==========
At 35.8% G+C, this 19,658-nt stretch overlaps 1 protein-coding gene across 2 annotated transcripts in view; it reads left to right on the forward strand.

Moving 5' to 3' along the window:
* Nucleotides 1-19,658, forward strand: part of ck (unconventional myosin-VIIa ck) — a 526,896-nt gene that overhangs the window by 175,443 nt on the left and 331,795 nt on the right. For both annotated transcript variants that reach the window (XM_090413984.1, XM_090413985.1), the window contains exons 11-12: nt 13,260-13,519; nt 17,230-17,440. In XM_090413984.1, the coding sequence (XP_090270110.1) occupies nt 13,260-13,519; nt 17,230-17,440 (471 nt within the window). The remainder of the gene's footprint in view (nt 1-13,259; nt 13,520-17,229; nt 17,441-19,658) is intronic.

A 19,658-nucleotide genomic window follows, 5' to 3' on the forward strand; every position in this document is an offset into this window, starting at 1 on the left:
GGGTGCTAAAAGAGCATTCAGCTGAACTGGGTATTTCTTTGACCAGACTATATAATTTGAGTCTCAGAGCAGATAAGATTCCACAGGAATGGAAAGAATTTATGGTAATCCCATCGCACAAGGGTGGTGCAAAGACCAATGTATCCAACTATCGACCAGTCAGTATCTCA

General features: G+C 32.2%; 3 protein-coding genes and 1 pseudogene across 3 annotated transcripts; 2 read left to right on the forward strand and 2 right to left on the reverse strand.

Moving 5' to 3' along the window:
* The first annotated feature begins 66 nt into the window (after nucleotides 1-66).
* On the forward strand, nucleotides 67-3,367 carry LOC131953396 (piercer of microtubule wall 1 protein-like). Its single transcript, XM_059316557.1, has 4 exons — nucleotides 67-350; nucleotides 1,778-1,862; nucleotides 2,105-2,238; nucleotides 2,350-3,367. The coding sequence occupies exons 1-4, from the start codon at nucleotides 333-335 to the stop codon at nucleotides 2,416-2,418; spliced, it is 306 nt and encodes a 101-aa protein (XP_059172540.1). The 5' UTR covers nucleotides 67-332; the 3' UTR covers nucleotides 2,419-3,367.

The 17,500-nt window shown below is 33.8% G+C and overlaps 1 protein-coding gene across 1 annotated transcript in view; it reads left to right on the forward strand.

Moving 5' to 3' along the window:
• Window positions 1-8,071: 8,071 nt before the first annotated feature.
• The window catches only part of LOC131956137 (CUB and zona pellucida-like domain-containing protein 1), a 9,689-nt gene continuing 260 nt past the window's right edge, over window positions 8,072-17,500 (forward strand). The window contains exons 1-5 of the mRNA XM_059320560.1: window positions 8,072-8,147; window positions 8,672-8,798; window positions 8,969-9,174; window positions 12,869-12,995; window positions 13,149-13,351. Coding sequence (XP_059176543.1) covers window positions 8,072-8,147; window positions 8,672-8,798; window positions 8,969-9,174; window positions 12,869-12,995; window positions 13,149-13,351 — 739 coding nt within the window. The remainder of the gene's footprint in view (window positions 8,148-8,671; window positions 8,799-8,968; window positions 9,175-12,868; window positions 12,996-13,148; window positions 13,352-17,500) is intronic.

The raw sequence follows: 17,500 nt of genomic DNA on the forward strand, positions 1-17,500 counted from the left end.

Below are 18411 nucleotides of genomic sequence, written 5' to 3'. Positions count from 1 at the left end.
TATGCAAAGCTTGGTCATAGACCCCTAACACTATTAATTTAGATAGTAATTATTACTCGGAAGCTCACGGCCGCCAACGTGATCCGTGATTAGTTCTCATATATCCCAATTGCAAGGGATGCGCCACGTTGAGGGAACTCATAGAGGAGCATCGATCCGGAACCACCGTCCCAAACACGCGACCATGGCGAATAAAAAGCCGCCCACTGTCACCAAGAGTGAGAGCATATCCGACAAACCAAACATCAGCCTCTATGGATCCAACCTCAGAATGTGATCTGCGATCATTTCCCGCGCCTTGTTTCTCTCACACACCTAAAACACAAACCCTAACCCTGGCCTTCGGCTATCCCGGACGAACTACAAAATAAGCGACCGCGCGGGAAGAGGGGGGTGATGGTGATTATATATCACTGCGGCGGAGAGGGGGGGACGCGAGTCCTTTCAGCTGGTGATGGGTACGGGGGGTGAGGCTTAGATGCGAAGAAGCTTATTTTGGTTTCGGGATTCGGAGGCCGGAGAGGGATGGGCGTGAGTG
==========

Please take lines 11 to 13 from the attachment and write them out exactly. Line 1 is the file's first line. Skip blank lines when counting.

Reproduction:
Moving 5' to 3' along the window:
• Window positions 1-8,071: 8,071 nt before the first annotated feature.
• The window catches only part of LOC131956137 (CUB and zona pellucida-like domain-containing protein 1), a 9,689-nt gene continuing 260 nt past the window's right edge, over window positions 8,072-17,500 (forward strand). The window contains exons 1-5 of the mRNA XM_059320560.1: window positions 8,072-8,147; window positions 8,672-8,798; window positions 8,969-9,174; window positions 12,869-12,995; window positions 13,149-13,351. Coding sequence (XP_059176543.1) covers window positions 8,072-8,147; window positions 8,672-8,798; window positions 8,969-9,174; window positions 12,869-12,995; window positions 13,149-13,351 — 739 coding nt within the window. The remainder of the gene's footprint in view (window positions 8,148-8,671; window positions 8,799-8,968; window positions 9,175-12,868; window positions 12,996-13,148; window positions 13,352-17,500) is intronic.